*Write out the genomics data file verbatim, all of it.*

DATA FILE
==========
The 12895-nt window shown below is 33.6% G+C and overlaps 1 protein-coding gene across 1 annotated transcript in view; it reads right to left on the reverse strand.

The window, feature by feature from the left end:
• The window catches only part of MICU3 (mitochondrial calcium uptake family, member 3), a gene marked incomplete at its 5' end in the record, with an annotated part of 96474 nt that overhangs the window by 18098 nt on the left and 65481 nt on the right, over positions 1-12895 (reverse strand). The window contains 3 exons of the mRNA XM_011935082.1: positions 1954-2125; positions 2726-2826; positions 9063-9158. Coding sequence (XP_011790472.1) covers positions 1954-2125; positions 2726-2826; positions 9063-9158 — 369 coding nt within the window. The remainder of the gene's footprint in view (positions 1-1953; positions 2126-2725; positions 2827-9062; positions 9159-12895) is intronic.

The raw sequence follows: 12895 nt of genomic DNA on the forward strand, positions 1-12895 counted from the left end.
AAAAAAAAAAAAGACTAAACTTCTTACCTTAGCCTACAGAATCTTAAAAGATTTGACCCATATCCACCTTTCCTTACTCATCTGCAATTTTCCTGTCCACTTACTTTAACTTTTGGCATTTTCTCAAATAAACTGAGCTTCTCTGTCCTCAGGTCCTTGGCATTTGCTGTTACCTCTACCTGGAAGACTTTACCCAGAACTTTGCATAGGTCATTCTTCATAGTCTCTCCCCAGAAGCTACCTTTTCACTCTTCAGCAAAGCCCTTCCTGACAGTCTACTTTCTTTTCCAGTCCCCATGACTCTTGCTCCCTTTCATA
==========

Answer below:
The 12895-nt window shown below is 33.6% G+C and overlaps 1 protein-coding gene across 1 annotated transcript in view; it reads right to left on the reverse strand.

The window, feature by feature from the left end:
• The window catches only part of MICU3 (mitochondrial calcium uptake family, member 3), a gene marked incomplete at its 5' end in the record, with an annotated part of 96474 nt that overhangs the window by 18098 nt on the left and 65481 nt on the right, over positions 1-12895 (reverse strand). The window contains 3 exons of the mRNA XM_011935082.1: positions 1954-2125; positions 2726-2826; positions 9063-9158. Coding sequence (XP_011790472.1) covers positions 1954-2125; positions 2726-2826; positions 9063-9158 — 369 coding nt within the window. The remainder of the gene's footprint in view (positions 1-1953; positions 2126-2725; positions 2827-9062; positions 9159-12895) is intronic.

The raw sequence follows: 12895 nt of genomic DNA on the forward strand, positions 1-12895 counted from the left end.
AAAAAAAAAAAAGACTAAACTTCTTACCTTAGCCTACAGAATCTTAAAAGATTTGACCCATATCCACCTTTCCTTACTCATCTGCAATTTTCCTGTCCACTTACTTTAACTTTTGGCATTTTCTCAAATAAACTGAGCTTCTCTGTCCTCAGGTCCTTGGCATTTGCTGTTACCTCTACCTGGAAGACTTTACCCAGAACTTTGCATAGGTCATTCTTCATAGTCTCTCCCCAGAAGCTACCTTTTCACTCTTCAGCAAAGCCCTTCCTGACAGTCTACTTTCTTTTCCAGTCCCCATGACTCTTGCTCCCTTTCATA